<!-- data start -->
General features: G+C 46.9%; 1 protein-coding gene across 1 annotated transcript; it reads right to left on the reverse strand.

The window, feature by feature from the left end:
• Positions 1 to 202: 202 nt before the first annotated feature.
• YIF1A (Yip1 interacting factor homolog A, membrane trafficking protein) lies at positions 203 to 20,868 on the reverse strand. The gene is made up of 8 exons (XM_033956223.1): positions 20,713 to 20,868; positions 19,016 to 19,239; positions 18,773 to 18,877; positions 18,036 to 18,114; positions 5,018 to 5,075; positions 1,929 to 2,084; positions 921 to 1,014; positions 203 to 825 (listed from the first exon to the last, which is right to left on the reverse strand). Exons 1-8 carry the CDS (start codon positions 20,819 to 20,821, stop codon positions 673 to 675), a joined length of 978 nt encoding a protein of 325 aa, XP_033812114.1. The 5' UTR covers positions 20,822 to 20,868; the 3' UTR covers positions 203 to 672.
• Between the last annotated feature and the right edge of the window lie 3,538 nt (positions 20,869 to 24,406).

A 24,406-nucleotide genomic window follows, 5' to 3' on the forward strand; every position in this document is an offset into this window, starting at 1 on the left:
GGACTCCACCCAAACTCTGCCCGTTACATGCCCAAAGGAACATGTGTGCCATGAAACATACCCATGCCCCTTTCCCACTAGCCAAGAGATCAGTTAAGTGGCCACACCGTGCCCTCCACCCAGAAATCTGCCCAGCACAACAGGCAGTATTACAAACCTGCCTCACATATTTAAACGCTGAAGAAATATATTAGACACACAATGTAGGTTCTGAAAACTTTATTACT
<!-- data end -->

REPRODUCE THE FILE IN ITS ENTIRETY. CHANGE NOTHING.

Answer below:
General features: G+C 46.9%; 1 protein-coding gene across 1 annotated transcript; it reads right to left on the reverse strand.

The window, feature by feature from the left end:
• Positions 1 to 202: 202 nt before the first annotated feature.
• YIF1A (Yip1 interacting factor homolog A, membrane trafficking protein) lies at positions 203 to 20,868 on the reverse strand. The gene is made up of 8 exons (XM_033956223.1): positions 20,713 to 20,868; positions 19,016 to 19,239; positions 18,773 to 18,877; positions 18,036 to 18,114; positions 5,018 to 5,075; positions 1,929 to 2,084; positions 921 to 1,014; positions 203 to 825 (listed from the first exon to the last, which is right to left on the reverse strand). Exons 1-8 carry the CDS (start codon positions 20,819 to 20,821, stop codon positions 673 to 675), a joined length of 978 nt encoding a protein of 325 aa, XP_033812114.1. The 5' UTR covers positions 20,822 to 20,868; the 3' UTR covers positions 203 to 672.
• Between the last annotated feature and the right edge of the window lie 3,538 nt (positions 20,869 to 24,406).

A 24,406-nucleotide genomic window follows, 5' to 3' on the forward strand; every position in this document is an offset into this window, starting at 1 on the left:
GGACTCCACCCAAACTCTGCCCGTTACATGCCCAAAGGAACATGTGTGCCATGAAACATACCCATGCCCCTTTCCCACTAGCCAAGAGATCAGTTAAGTGGCCACACCGTGCCCTCCACCCAGAAATCTGCCCAGCACAACAGGCAGTATTACAAACCTGCCTCACATATTTAAACGCTGAAGAAATATATTAGACACACAATGTAGGTTCTGAAAACTTTATTACT